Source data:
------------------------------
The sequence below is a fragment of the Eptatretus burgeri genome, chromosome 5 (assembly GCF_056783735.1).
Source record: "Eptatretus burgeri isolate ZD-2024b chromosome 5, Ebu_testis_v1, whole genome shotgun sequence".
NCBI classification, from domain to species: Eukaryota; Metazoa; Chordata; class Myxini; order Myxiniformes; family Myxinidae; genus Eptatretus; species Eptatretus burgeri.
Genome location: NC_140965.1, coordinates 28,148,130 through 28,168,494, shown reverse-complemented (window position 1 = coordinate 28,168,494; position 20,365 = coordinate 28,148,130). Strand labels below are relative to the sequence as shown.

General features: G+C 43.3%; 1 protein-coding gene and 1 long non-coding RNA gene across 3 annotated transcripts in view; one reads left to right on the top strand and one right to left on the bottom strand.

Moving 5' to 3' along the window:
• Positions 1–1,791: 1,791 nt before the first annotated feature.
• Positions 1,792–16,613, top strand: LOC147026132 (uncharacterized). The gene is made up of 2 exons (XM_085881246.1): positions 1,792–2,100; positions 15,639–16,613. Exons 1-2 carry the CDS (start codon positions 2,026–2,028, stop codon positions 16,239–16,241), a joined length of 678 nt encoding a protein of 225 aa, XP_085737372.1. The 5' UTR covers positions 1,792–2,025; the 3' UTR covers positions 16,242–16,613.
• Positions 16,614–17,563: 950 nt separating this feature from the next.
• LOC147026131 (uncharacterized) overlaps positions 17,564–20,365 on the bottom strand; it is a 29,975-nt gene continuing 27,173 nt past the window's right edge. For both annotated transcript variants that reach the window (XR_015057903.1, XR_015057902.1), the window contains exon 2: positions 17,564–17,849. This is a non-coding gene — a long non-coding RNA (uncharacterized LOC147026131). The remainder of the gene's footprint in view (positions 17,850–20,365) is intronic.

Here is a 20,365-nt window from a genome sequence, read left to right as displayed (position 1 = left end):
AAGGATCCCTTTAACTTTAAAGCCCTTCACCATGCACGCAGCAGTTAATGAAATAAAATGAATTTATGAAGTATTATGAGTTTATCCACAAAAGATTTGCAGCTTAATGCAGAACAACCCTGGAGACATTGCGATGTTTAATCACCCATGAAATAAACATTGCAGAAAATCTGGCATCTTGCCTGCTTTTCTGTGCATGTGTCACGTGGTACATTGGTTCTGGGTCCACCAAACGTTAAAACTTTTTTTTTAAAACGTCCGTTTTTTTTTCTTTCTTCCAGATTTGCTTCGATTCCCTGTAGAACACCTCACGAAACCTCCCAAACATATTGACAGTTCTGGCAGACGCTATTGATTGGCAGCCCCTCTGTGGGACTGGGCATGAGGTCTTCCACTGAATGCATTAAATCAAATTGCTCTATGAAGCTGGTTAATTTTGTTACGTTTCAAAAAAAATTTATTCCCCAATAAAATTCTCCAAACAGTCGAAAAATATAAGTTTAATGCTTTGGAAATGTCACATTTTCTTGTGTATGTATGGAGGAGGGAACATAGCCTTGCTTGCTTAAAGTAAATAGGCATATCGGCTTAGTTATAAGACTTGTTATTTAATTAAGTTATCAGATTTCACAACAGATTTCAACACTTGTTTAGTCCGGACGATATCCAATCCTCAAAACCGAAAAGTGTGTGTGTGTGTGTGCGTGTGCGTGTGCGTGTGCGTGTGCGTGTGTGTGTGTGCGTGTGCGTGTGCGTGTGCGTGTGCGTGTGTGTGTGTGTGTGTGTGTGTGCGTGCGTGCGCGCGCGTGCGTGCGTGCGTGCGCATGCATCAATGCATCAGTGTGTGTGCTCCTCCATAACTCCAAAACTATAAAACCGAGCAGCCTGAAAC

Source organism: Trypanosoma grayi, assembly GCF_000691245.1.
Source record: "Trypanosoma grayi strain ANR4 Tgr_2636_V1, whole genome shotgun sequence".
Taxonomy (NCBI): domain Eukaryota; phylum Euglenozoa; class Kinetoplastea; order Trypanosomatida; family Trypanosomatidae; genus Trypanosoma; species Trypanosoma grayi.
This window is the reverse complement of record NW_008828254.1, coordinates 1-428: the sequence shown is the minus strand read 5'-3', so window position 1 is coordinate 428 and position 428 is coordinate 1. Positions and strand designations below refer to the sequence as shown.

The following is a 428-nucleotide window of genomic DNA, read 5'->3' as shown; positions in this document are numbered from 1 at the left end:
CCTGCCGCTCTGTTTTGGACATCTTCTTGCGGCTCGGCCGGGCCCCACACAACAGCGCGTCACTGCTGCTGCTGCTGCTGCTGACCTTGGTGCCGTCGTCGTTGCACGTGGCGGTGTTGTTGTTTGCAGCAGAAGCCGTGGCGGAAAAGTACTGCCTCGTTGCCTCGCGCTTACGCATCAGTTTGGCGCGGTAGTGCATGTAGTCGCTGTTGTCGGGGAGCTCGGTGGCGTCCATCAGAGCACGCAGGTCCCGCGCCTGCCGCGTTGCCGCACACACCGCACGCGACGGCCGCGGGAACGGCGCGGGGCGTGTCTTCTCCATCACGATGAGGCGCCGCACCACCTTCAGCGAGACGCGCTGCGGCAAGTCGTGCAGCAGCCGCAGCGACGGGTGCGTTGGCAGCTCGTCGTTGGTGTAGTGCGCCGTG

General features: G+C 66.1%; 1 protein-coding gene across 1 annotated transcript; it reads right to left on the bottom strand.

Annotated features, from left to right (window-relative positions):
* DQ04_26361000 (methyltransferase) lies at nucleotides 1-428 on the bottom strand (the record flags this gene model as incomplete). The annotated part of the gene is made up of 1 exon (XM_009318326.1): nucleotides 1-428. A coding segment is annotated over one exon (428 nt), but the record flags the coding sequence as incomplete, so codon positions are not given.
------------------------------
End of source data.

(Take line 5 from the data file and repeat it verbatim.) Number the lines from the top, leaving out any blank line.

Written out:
General features: G+C 43.3%; 1 protein-coding gene and 1 long non-coding RNA gene across 3 annotated transcripts in view; one reads left to right on the top strand and one right to left on the bottom strand.